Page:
Rwanda: The 1993 Rwandan genocide left a scar on the nation with excavations regularly taking place to retrieve those who were lost. 800,000 Tutsis and their Hutu sympathisers were murdered by the Hutu majority.

They continue to this day, and thousands will never know the fate of friends and relatives. The following photographs were taken in the Kabuga district, east ofKigali following a tip off from a man who remained silent for 24 years. What was uncovered were the remains of thousands of people slaughtered by a Hutu majority.

This long-term personal project investigates post-conflict societal issues and inherited socio- psychological problems. These photographs show the process of excavating Tutsi remains by a community effort from the Rwandan genocide nearly 25 years on. Only a corrugated metal fence separates the excavation site and locals.

Excavators are largely made up of volunteers and people of Hutu and Tutsi ancestry. The terms Hutu and Tutsi were introduced by colonial powers to divide Rwanda. These terms are now illegal to use.


Excavated bones are placed and wait to be sorted.
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A volunteer worker emerges from an excavation site, wherin 2018, thousands were discovered in four mass graves.

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Any clothing discovered will usually contain identification in the form of ID cards, wallets and photographs. DNA tests are also performed.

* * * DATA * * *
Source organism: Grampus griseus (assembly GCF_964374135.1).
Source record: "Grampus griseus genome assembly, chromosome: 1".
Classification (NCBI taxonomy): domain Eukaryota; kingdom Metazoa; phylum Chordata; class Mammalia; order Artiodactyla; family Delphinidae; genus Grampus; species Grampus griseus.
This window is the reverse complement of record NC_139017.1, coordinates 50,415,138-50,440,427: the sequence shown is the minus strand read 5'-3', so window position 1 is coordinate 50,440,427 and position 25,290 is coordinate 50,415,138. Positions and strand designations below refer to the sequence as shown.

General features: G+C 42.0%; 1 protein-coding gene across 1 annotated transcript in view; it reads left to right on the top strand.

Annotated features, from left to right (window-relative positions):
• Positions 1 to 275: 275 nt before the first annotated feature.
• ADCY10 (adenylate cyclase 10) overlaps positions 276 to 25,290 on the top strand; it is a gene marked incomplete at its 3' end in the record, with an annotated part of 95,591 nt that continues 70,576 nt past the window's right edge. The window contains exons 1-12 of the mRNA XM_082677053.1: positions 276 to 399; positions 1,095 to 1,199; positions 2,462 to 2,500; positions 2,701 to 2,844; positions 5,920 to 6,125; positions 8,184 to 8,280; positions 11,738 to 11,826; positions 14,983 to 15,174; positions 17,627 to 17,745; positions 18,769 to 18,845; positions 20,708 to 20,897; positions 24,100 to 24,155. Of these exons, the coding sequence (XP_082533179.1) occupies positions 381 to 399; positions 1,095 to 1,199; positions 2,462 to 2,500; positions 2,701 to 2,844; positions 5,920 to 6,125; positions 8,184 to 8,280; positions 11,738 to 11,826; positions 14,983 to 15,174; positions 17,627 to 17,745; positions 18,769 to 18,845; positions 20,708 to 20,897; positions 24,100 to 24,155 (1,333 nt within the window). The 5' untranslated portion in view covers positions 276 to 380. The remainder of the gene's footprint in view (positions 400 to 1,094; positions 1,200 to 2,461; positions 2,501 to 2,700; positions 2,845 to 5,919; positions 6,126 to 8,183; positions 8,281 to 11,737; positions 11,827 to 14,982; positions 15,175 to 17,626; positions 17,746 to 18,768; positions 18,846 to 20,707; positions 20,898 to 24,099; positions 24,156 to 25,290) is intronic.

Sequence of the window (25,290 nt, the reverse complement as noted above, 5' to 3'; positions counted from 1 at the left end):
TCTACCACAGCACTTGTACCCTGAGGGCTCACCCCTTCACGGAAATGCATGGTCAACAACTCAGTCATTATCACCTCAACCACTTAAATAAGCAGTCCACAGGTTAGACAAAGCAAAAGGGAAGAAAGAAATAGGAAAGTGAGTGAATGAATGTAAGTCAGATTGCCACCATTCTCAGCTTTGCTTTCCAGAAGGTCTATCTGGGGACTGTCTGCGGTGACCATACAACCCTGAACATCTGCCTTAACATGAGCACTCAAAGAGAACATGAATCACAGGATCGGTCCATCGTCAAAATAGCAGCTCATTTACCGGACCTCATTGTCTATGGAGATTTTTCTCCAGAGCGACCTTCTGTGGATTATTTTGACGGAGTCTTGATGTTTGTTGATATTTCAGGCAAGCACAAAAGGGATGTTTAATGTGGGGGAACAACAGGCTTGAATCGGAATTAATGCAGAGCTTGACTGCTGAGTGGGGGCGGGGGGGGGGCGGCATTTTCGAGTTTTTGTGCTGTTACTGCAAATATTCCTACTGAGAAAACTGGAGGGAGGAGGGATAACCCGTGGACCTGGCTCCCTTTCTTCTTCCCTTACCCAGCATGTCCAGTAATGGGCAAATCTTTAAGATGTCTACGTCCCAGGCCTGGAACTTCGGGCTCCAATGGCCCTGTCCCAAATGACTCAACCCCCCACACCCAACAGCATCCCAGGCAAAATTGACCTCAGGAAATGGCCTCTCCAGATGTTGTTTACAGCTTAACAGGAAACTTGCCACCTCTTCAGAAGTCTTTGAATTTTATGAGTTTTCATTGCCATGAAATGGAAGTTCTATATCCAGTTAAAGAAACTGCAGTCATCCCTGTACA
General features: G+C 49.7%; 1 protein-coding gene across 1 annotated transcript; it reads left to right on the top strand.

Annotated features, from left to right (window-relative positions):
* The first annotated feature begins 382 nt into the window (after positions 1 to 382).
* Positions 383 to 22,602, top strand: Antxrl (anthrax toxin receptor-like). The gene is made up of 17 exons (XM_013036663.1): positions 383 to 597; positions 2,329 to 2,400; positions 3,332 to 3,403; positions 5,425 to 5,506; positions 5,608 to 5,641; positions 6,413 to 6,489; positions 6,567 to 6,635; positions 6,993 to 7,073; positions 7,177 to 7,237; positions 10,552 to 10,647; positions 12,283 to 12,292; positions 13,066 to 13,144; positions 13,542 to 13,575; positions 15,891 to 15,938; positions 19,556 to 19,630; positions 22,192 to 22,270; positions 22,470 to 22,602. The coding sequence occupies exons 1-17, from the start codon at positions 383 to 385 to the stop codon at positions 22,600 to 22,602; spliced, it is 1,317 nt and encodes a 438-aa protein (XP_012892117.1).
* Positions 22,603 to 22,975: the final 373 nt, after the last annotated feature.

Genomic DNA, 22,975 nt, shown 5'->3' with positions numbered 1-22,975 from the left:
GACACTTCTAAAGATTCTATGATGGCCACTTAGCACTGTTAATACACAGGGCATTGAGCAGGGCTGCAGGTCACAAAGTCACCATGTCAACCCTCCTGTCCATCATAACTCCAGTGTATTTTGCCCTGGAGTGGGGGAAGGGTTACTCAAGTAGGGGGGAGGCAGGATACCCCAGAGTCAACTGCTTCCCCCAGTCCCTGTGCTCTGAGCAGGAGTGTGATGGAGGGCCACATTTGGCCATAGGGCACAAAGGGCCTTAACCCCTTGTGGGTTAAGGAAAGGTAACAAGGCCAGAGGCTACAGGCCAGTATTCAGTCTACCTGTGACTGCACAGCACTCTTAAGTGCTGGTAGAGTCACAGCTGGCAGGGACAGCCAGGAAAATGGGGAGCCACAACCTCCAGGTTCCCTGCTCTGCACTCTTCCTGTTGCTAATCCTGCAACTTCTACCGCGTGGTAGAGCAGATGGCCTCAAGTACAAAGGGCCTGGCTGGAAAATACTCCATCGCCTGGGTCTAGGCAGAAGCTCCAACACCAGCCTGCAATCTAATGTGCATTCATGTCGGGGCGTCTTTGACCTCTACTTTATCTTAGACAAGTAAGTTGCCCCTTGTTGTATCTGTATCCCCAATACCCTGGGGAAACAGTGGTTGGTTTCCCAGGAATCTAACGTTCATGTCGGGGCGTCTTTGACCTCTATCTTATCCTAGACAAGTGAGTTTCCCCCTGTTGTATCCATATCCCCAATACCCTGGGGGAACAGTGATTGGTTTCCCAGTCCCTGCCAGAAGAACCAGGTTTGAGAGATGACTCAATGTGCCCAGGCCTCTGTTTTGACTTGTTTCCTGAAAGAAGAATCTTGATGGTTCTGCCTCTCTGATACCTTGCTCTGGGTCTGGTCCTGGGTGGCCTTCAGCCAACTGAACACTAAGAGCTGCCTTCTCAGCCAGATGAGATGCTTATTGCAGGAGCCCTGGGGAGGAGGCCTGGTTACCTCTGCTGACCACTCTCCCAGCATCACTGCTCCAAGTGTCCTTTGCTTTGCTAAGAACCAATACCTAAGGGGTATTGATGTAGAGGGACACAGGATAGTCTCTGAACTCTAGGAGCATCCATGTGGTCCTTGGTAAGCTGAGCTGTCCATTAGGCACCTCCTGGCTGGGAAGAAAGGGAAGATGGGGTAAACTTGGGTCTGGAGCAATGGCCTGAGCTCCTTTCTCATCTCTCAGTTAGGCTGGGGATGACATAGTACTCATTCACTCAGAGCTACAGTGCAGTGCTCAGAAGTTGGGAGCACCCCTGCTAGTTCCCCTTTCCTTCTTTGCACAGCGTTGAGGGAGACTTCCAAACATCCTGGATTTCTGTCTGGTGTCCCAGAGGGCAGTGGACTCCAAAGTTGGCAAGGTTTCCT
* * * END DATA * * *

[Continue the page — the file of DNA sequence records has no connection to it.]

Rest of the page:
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Outside of the excavation site, everyday Rwandans go about their day.

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Workers remove soil using a pulley system.

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An excavation hole ready to be filled back in.
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Remains are transferred to a nearby facility for cleaning, testing and preparation for a formal burial.

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Fully cleaned, human remains including skulls may offer clues as to the cause of death and possible DNA testing.
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Bags filled with hair of victims retrieved from excavation sites.

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A volunteer prepares tarps for excavators to store any remains that are uncovered.

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